This introduction to a panel discussion (which isn’t included in the recording – alas) left me pondering something once again. I have had this feeling since my very early days in librarianship. I have no evidence for it, I haven’t yet explored it through the literature though this is now on my list of jobs to do. I think that perhaps we are “raised” to see ourselves as of the library rather than of our clients/community/patrons (whatever words individual librarians prefer to use to help them understand their professional ontology) – as being part of the “Institution of the Library” first & foremost. I think that this leads to a level of separateness that sometimes leads to a worry that, if we really became part of our community/etc, our professional ontology may be challenged – that people might ask us to take on roles we don’t want for ourselves or can’t imagine for ourselves. I think that this separateness sometimes becomes a protective barrier for us.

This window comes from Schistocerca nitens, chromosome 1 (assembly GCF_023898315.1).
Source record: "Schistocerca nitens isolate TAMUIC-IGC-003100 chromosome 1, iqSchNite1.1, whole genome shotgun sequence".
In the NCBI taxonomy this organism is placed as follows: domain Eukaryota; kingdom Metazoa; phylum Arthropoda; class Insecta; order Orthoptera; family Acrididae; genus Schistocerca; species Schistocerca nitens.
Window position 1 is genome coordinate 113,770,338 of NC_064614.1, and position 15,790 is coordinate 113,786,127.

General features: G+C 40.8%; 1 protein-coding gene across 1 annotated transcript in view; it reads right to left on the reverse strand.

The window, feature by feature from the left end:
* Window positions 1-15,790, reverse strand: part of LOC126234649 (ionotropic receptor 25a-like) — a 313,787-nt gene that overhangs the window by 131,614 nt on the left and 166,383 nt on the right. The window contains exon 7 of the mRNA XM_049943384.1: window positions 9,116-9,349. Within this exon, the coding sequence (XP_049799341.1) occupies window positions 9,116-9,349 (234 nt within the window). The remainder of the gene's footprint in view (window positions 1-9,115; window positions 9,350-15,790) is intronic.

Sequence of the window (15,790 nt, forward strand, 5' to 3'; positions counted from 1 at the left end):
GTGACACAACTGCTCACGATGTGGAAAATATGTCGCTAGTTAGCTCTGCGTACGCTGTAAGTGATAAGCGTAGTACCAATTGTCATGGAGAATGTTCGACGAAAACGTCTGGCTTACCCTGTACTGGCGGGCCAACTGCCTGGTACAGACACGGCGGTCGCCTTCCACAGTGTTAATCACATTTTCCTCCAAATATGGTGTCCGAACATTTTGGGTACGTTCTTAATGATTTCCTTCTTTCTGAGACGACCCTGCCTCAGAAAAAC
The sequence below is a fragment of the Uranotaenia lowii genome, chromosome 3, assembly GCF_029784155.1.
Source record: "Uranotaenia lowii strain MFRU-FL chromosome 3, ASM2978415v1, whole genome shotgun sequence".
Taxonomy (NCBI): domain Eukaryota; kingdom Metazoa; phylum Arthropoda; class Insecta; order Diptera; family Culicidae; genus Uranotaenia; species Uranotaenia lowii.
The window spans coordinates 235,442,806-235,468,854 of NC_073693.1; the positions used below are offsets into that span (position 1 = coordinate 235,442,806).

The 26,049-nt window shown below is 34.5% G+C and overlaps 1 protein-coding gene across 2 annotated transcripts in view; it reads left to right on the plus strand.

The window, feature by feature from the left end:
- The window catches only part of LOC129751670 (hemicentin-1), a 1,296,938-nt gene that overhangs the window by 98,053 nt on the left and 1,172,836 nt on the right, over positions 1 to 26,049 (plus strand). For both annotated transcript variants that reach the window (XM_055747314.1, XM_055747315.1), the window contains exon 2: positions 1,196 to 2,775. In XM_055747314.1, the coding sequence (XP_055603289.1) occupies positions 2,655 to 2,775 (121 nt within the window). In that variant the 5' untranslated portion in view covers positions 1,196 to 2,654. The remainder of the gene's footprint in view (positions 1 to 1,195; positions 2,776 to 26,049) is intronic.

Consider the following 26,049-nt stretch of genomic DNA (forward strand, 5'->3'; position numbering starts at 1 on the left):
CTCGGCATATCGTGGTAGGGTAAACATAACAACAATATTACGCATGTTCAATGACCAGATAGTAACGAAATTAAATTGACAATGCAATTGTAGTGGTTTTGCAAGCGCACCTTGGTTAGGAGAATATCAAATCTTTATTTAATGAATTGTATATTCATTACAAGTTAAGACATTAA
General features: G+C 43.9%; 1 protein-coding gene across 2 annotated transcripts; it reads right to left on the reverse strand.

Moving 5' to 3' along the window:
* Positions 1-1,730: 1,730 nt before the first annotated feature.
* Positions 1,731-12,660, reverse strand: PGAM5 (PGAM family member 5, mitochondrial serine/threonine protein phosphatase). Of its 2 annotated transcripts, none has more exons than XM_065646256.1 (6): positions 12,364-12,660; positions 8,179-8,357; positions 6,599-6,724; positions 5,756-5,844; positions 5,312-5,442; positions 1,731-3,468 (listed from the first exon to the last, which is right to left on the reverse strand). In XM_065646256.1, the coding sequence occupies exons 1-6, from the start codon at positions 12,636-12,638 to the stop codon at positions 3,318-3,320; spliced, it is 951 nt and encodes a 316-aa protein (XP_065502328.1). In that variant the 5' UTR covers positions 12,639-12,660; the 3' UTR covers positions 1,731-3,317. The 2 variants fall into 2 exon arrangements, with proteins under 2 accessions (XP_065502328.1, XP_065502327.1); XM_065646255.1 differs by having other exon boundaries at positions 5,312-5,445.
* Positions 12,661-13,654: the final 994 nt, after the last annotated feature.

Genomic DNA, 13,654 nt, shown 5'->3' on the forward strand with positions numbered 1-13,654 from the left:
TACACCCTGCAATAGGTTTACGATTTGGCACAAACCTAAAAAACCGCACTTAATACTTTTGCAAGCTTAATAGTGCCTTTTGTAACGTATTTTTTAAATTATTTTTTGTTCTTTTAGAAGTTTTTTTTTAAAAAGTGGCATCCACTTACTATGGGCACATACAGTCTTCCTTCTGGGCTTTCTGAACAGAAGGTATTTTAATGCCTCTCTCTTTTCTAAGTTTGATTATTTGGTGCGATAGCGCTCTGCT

In this presentation, Lankes outlines four goals of the Richland Public Library – goals that it established by truly connecting with the Richland community:
- Help create a strong and resilient economy
- Strengthen community cohesion
- Transform educational outcomes for youth
- Help break the cycle of poverty.
I see librarians creating goals such as these as courageous & (in a way) to be “truth telling”; to be a way of opening themselves & their library up to be what is wanted & needed of them; to be proactive & responsive & innovative & whatever else is required. For me, these librarians & other library staff are truly inspiring.